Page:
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updated: 9/25/2013 4:58 PM

City of Dixon to recoup $40 million

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  • Former Dixon comptroller Rita Crundwell was sentenced in February 2013 to nearly 20 years in prison.

      Former Dixon comptroller Rita Crundwell was sentenced in February 2013 to nearly 20 years in prison.
    Associated Press/Oct. 22, 2012

 
Associated Press

A small northern Illinois city that lost more than $53 million over two decades to its thieving former bookkeeper will recoup about $40 million, the mayor said Wednesday when announcing a legal settlement in the case.

Dixon will receive $40 million as part of a settlement with a bank and auditor it had accused of not doing enough to expose former Comptroller Rita Crundwell's scheme, Mayor Jim Burke said. The city also recouped about $10 million by selling off Crundwell's belongings, but it incurred $10 million in legal and other costs, he said.

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"This is huge for the city," Burke said. "I've got to be honest about this. I didn't think we'd see this much."

A judge still needs to approve the settlement.

Crundwell pleaded guilty to wire fraud and was sentenced in February to nearly 20 years in prison. Prosecutors say she stole the money over 22 years as the Dixon's bookkeeper, even while the city was having trouble paying its bills. She used the money to live lavishly and to build a nationally-renowned horse-breeding operation.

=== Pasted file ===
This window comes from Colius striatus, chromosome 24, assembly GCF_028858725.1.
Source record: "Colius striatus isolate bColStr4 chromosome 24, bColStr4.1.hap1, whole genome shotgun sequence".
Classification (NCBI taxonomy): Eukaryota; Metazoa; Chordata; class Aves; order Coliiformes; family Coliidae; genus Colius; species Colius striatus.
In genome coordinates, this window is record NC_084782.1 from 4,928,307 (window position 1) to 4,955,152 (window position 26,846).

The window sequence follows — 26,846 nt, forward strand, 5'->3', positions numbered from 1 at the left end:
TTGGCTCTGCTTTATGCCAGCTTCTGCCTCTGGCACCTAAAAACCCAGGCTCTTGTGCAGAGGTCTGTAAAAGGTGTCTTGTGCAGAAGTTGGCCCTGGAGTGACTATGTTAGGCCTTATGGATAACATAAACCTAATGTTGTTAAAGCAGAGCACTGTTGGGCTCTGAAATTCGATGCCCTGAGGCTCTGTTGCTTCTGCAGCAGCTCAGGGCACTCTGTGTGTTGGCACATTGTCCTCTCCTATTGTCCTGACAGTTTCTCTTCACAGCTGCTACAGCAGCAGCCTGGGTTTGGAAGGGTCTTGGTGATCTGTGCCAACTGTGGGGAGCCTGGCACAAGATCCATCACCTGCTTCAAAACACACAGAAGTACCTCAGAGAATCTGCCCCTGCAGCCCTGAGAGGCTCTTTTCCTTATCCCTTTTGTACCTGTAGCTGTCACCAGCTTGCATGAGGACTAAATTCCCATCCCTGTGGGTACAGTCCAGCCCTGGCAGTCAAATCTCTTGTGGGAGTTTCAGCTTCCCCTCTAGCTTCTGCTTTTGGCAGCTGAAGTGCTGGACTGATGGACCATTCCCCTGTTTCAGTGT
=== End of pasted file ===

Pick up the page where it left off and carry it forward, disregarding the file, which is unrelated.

In its lawsuit, the city accused Fifth Third Bank and auditors Clifton, Larson, Allen, Samuel Card of not doing enough to expose Crundwell's theft. It cited a deposition by a former bank branch manager who said the bank failed to follow reasonable commercial banking standards while handling a Crundwell account. Specifically, the manager said the bank cashed unendorsed checks from Crundwell, cashed checks made payable to "treasurer" without further inquiry and allowed Crundwell's secret personal account to be opened as a city account without proper verification.

Burke said the settlement was reached Saturday after 17 hours of negotiations that began Friday morning in Chicago.

"The only suggestion I gave our attorney, I said, was `don't leave any money on the table,"' Burke said.

Burke said he will hold a public meeting next week to explain the settlement to Dixon residents and the financial impact it will have on the city. The money is due in a lump sum before the end of the year, Burke said. After the October meeting the city can start to talk about what to do with the funds, he said.

"My guess is they're going to be pretty pleased with it," Burke said, adding that he thinks most residents doubted whether the city would get much out of its lawsuit.

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